Computer Users Are Mad As Hell

Readers the world over say high-tech designers better get customer-friendly fast

The flood of messages started as soon as my Sept. 28 column, "A Computer User's Manifesto," hit the streets. I knew that IBM researcher Clare-Marie Karat's proposed User's Bill of Rights would be provocative, but I wasn't ready for the hundreds of thoughtful replies that rolled in. I thank you, and I apologize for being able to reply to only a very few of you.

The responses aren't anything close to a scientific sample, but they are enough to convince me that the computer industry has a lot of baffled, frustrated, and unhappy customers. That is a much graver threat to the long-term health of the high-tech sector than the Asian crisis, the Year 2000 bug, or just about anything else.

Of course, some industry folks took exception to the proposal. The Bill's first article--"The user is always right"--drew much ire from software developers. The pros say that much of the time, users don't know what they want, and when they do, they all want something different. And they won't read manuals or learn about programs.

HOMEWORK. "The fact is, most users rarely are right," wrote Paul Roger of San Diego. "It shouldn't take a PhD to understand that a few hours invested in learning about the computer and its software will make subsequent products intuitively usable." Jef Raskin, who designed the original Macintosh "desktop," doubts that it's possible to make computer use truly intuitive. "For example, the mouse was not intuitive. A person seeing one for the first time had no idea how to use it. Nonetheless, you could learn to use the mouse in seconds."

A good rejoinder comes from Bill Keller of Portage, Mich., who says he met with disbelief a year ago when he told fellow software developers "the customer is always right." They understood, though, when he said: "This is not a statement of fact.It's a point of view." Karat says: "The user is the customer. Let's delight the customers and not only be responsive to their needs but anticipate them in our designs." (For many more responses to the column, see

A number of readers took me to task for saying computers should be as easy to use as toasters, pointing out that a toaster is only expected to do one simple chore. A car, as many suggested, is a much better analogy. Everyone understands that you can't drive a car without some training, but few drivers have trouble using cars.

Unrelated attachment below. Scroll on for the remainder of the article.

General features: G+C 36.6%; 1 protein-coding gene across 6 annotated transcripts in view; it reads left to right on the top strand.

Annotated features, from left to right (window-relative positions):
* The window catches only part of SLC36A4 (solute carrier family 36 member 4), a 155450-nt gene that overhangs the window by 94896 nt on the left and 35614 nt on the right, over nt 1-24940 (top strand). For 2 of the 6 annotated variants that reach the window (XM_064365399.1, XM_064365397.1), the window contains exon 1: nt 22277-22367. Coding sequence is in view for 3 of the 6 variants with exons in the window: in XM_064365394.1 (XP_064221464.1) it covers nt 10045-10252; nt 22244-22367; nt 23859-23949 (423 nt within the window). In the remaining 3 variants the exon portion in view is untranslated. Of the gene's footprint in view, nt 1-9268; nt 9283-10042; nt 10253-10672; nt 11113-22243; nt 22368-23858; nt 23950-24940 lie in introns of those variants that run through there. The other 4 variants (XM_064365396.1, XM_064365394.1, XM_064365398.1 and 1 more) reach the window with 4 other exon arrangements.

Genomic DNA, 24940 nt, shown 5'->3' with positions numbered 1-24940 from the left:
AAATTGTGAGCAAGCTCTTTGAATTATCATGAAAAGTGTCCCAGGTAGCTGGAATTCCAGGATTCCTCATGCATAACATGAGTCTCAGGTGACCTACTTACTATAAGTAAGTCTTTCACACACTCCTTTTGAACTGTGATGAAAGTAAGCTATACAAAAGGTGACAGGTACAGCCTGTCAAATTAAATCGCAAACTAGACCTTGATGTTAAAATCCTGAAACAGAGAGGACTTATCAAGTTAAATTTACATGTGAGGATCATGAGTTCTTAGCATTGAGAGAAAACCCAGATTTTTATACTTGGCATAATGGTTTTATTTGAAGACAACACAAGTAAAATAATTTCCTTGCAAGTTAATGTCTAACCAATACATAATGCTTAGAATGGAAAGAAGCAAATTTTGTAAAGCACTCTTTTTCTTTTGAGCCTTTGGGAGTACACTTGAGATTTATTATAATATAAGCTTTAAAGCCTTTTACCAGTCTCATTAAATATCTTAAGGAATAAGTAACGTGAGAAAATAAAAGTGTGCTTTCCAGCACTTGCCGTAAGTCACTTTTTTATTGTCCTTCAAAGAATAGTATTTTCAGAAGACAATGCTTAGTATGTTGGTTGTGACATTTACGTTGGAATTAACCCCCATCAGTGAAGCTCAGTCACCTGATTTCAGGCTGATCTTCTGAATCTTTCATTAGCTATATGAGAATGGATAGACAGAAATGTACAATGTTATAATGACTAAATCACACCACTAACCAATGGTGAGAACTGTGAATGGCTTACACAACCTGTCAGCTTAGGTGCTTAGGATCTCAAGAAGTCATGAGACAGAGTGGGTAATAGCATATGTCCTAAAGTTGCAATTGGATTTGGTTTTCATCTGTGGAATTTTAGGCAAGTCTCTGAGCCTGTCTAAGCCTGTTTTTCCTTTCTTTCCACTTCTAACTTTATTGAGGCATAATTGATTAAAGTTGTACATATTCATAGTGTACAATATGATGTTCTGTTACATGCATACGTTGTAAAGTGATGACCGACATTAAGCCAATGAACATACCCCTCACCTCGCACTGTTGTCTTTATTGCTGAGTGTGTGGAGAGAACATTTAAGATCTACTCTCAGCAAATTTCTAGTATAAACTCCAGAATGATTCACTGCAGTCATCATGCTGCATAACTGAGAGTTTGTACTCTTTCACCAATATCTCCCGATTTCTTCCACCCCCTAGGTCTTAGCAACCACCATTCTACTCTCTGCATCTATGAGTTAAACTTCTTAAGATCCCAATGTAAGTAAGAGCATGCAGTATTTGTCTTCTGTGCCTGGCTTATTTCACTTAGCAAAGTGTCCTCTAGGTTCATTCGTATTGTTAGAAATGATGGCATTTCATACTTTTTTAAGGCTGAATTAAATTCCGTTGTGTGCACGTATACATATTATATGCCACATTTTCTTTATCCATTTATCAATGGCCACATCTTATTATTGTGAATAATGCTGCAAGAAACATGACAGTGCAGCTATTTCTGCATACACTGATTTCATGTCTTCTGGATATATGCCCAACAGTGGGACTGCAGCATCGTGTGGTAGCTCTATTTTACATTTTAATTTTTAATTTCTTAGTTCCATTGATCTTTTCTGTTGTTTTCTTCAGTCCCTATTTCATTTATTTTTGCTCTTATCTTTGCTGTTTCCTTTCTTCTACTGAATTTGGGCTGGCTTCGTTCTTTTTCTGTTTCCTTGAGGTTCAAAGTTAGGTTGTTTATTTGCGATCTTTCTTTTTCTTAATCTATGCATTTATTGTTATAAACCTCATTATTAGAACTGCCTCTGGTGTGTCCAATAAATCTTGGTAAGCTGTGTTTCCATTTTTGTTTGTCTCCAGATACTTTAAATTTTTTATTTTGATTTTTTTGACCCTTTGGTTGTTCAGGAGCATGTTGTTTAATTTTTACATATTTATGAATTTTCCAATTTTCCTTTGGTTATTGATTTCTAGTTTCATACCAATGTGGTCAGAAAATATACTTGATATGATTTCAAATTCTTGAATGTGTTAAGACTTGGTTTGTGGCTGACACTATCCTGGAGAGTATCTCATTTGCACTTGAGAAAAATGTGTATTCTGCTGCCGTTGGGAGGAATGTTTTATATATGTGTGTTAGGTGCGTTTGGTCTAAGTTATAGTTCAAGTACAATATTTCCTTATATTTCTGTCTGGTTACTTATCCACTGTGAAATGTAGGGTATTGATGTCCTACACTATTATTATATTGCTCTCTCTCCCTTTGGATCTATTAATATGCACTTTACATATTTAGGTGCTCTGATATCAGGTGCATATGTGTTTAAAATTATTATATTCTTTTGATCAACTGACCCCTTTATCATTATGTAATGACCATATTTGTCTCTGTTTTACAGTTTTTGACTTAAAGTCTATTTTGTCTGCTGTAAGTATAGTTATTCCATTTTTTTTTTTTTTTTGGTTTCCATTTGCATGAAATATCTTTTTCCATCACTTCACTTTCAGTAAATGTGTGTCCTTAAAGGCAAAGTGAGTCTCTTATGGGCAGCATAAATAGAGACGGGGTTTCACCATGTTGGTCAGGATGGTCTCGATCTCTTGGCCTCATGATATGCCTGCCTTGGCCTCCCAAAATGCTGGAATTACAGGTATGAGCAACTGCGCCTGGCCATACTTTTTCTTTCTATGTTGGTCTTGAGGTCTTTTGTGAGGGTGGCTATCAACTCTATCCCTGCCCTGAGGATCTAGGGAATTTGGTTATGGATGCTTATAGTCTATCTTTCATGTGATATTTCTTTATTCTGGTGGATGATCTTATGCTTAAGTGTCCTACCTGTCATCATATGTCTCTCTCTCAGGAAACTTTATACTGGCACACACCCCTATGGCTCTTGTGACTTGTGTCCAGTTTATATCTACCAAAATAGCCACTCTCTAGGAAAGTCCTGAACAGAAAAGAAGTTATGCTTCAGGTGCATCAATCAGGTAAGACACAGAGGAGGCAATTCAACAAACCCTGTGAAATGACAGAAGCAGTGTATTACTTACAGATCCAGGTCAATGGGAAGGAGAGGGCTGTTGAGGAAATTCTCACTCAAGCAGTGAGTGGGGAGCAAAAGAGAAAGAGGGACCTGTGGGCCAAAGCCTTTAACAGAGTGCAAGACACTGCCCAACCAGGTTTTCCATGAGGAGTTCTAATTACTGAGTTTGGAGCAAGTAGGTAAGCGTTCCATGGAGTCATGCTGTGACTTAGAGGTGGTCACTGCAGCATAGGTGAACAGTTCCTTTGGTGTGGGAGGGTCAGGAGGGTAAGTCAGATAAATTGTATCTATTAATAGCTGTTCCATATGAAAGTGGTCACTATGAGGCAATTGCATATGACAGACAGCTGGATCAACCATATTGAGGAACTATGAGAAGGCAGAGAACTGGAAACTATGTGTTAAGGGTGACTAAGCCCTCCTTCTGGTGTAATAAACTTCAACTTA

Would that the same were true for computers. Tales of woe came from around the world. Fran Darling of Duncan, B.C., complained: "If this industry is making billions of dollars and has had so long to work out bugs and has so many brilliant people designing programs, how come I can't [get my computer to] send and receive a fax?" Kate Kettle of Montclair, N.J., spent hours being shuttled among four companies in an effort to get a Hewlett-Packard Co. printer to work with her Toshiba laptop.

Error messages--particularly the common, cryptic Windows warning that a program has performed an "illegal operation"--are a source of outrage. "My machine sometimes makes me think I'm an idiot!" complains Dunja Vrazic-Stejskal of Zagreb, Croatia.

BILL-BASHING. Microsoft Corp. is clearly the company its customers love to hate. "The No.1 offender is Microsoft," writes Rick Cunnington of Chandler, Ariz. "The leader in indecipherable error messages (that pop up all too frequently), junk software, poor compatibility, and blaming anybody and everybody else." Olaf Edstrom of Paris says his Internet service provider told him to talk to Microsoft about a known bug, but the company demanded the equivalent of $50 just to put a technician on the line.

Apple Computer Inc. gets singled out for praise by its customers. "If Apple had won the PC wars, there is no doubt they would have continued down the path of making the computer an appliance," says Andy Hsiung of Santa Monica, Calif. "Instead, 10 years later, the Windows system we're all using barely approaches the Macintosh in terms of ease of use."

There's one thing missing from this outpouring. I've heard from engineers, programmers, and usability gurus. But the product planners and marketers who make the key hardware and software design decisions have been conspicuously silent. You folks have a lot of angry customers out there. How are you going to respond?

Before it's here, it's on the Bloomberg Terminal.